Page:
Humans have been grouping stars into patterns since the beginning of time, each culture placing its own myths and folklore in the sky, but it wasn’t until 1930 that the International Astronomical Union (IAU) divided the sky into 88 constellations each with its own strict boundary. Though many of these are well known, and the stories they depict are well documented, few look like the figures they are supposed to represent. Asterisms are more user friendly guides and the starting point for most astronomers. These bright, simple, more prosaic shapes, stand out among the constellations and often serve as useful landmarks, pointing the way to celestial delights!
The best known and most instantly recognisable asterism is probably the Plough or Big Dipper in Ursa Major. Two of its stars, Merak and Dubhe, (The Pointers) pointing the way to the North Star Polaris in Ursa Minor. NASA’s Juno spacecraft stopped on its 5 year journey to Jupiter on March 21 to capture this image of our best known asterism:
In the Northern hemisphere, each season is heralded by its own asterism: The Autumn sky is dominated by the great Square of Pegasus, formed by stars from both Pegasus and Andromeda and its top left corner points the way to the Andromeda Galaxy, just a hop, skip and jump away. Most people recognise the three stars Alnitak, Alnilam and Mintaka, making up the Belt of Orion, which shines bright in the Winter sky indicating one of the richest regions in the sky, the Orion Molecular Cloud Complex. The Diamond of Virgo marking the Spring, consists of Arcturus (Boötes), Spica (Virgo), Denebola (Leo) and Cor Caroli (Canes Venatici). These encompass the constellation Coma Berenices and many of the galaxies within the Virgo Cluster. The Summer Triangle of Deneb (Cygnus), Altair (Aquila), and Vega (Lyra) currently sails over us guiding the way to the Ring Nebula in its top right corner.
Searching for Leo? Look for the Sickle, a backwards question mark that represents the lion’s head. Hunting for Hercules? The Keystone is the key and you will also find the Hercules Cluster (M13) on its right hand side. Boötes is easier to spot if you look for the Kite or Ice Cream Cone, than try to make out an ox driver! Not many people can see poor Queen Cassiopia, punished for her vanity to circle the heavens, but the W that marks the constellation is instantly recognisable. The Circlet is a lovely signpost to one of the fish of Pisces. You’d be hard pressed to recognise Sagittarius as the centaur it depicts, but there is the Teapot (Bertrand Russell was right, there is a celestial teapot!) showing the way to this rich patch of sky.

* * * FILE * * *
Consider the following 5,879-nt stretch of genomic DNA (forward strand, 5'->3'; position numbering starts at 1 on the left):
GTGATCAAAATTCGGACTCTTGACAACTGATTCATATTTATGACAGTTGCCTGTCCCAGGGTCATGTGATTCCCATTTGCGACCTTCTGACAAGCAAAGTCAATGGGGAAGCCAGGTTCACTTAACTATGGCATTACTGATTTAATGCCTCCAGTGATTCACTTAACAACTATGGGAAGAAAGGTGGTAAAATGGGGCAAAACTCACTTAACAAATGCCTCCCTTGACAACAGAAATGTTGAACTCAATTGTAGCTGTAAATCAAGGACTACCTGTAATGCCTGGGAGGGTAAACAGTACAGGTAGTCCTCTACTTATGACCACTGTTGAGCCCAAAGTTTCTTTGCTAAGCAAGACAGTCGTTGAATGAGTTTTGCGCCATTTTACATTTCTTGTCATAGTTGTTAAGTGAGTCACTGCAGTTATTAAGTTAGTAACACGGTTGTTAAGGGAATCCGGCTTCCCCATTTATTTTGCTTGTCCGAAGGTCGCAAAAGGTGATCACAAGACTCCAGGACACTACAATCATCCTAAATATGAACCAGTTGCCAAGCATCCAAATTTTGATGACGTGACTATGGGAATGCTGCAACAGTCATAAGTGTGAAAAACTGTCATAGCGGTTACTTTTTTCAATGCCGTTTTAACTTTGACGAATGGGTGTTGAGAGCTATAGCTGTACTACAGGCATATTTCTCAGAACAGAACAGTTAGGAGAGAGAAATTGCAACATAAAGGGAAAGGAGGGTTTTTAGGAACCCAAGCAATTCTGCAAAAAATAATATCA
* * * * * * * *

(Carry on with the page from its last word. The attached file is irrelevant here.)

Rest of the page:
The Southern hemisphere has no shortage of asterisms either, most notably Argo Navis which represents the entire ship Argo sailed by Jason and the Argonauts and would be the largest constellation in the sky if it hadn’t been broken up in 1752 by French astronomer Nicolas Louis de Lacaille into the constellations we know today as Carina (the keel), Puppis (the poop deck) and Vela (the sails). Also in the Southern hemisphere are found The Three Patriachs in Triangulum Australe and the Fish Hook in Scorpius among others.
There are many more obscure asterisms too. Job’s Coffin graces the constellation of Delphinus, Asses and the Manger are in Cancer, Poniatowski’s bull (named for the King of Poland) is part of Ophiuchus and Aquila. There are the Lozenge, Saxophone, Coathanger, and many more.
The sky can seem a bewildering place, filled with gods, kings and mythical creatures. Asterisms like the Teapot make a more welcoming and friendly introduction, allowing a novice stargazer to easily pick their way around the sky and gain confidence and as many stars get swallowed by increasing light pollution, asterisms still shine out to show the way.
Find out more about asterisms here.